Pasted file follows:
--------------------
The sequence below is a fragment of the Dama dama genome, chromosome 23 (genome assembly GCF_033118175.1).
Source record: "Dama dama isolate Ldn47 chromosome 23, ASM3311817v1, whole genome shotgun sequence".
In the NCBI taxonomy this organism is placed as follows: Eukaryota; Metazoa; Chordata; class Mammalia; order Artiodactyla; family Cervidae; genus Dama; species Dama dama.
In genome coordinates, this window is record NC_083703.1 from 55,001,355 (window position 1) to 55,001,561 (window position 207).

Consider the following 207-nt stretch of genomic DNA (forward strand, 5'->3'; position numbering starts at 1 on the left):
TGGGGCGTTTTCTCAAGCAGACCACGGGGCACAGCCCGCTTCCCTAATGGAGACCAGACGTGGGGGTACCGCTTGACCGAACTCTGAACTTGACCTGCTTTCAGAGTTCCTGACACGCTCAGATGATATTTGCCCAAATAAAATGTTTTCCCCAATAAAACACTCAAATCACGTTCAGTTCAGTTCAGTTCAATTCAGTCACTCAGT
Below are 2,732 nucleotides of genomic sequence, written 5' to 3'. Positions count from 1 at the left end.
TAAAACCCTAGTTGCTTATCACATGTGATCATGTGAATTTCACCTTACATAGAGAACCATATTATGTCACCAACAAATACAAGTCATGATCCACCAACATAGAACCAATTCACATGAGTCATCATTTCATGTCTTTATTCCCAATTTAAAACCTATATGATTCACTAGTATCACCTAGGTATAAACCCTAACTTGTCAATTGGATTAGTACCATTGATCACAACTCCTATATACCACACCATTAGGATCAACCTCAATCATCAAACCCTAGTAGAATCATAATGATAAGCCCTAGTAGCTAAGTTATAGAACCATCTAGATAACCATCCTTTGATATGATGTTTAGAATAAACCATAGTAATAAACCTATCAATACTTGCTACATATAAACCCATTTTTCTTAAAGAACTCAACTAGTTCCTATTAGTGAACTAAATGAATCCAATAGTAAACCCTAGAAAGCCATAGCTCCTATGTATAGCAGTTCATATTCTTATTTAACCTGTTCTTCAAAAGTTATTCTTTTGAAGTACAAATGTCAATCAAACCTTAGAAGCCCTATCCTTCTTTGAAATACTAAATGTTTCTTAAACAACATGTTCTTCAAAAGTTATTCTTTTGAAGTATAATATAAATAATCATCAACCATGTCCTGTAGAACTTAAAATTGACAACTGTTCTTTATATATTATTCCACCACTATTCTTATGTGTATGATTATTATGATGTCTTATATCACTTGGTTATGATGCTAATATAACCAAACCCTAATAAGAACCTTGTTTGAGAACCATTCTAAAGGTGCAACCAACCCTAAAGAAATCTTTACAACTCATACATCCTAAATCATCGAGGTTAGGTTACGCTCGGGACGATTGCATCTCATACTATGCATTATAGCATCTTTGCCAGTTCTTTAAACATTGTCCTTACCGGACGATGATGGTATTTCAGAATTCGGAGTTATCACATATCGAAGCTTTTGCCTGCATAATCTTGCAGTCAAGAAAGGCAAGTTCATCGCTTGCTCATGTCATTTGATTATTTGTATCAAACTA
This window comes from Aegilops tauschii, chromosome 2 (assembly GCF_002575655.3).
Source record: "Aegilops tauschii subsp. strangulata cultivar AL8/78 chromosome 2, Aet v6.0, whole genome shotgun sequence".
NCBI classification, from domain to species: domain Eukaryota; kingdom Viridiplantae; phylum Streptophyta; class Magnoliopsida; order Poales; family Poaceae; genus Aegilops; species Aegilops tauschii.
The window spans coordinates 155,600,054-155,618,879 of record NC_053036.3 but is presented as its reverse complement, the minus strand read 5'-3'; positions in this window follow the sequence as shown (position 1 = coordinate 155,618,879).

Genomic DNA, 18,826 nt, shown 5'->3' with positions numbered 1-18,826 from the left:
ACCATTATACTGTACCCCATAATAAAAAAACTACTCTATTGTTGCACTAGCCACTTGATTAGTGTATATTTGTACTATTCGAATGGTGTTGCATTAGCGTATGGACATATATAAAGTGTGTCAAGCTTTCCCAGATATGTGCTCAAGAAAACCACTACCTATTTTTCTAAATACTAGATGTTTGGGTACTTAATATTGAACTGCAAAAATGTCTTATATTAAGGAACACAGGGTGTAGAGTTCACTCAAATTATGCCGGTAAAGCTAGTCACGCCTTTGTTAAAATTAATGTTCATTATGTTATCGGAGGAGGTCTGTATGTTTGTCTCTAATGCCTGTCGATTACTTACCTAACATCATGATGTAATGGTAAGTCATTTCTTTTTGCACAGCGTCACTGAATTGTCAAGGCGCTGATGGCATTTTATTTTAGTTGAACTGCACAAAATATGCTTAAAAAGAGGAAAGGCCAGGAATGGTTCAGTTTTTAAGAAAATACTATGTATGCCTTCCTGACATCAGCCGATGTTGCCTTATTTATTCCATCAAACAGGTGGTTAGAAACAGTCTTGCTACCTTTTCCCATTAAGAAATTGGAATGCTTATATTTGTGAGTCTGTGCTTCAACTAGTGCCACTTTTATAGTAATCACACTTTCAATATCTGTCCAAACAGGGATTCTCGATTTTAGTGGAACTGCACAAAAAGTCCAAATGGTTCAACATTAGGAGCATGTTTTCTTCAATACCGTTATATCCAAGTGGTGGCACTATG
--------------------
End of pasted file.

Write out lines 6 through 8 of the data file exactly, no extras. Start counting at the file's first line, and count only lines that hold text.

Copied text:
TGGGGCGTTTTCTCAAGCAGACCACGGGGCACAGCCCGCTTCCCTAATGGAGACCAGACGTGGGGGTACCGCTTGACCGAACTCTGAACTTGACCTGCTTTCAGAGTTCCTGACACGCTCAGATGATATTTGCCCAAATAAAATGTTTTCCCCAATAAAACACTCAAATCACGTTCAGTTCAGTTCAGTTCAATTCAGTCACTCAGT
Below are 2,732 nucleotides of genomic sequence, written 5' to 3'. Positions count from 1 at the left end.
TAAAACCCTAGTTGCTTATCACATGTGATCATGTGAATTTCACCTTACATAGAGAACCATATTATGTCACCAACAAATACAAGTCATGATCCACCAACATAGAACCAATTCACATGAGTCATCATTTCATGTCTTTATTCCCAATTTAAAACCTATATGATTCACTAGTATCACCTAGGTATAAACCCTAACTTGTCAATTGGATTAGTACCATTGATCACAACTCCTATATACCACACCATTAGGATCAACCTCAATCATCAAACCCTAGTAGAATCATAATGATAAGCCCTAGTAGCTAAGTTATAGAACCATCTAGATAACCATCCTTTGATATGATGTTTAGAATAAACCATAGTAATAAACCTATCAATACTTGCTACATATAAACCCATTTTTCTTAAAGAACTCAACTAGTTCCTATTAGTGAACTAAATGAATCCAATAGTAAACCCTAGAAAGCCATAGCTCCTATGTATAGCAGTTCATATTCTTATTTAACCTGTTCTTCAAAAGTTATTCTTTTGAAGTACAAATGTCAATCAAACCTTAGAAGCCCTATCCTTCTTTGAAATACTAAATGTTTCTTAAACAACATGTTCTTCAAAAGTTATTCTTTTGAAGTATAATATAAATAATCATCAACCATGTCCTGTAGAACTTAAAATTGACAACTGTTCTTTATATATTATTCCACCACTATTCTTATGTGTATGATTATTATGATGTCTTATATCACTTGGTTATGATGCTAATATAACCAAACCCTAATAAGAACCTTGTTTGAGAACCATTCTAAAGGTGCAACCAACCCTAAAGAAATCTTTACAACTCATACATCCTAAATCATCGAGGTTAGGTTACGCTCGGGACGATTGCATCTCATACTATGCATTATAGCATCTTTGCCAGTTCTTTAAACATTGTCCTTACCGGACGATGATGGTATTTCAGAATTCGGAGTTATCACATATCGAAGCTTTTGCCTGCATAATCTTGCAGTCAAGAAAGGCAAGTTCATCGCTTGCTCATGTCATTTGATTATTTGTATCAAACTA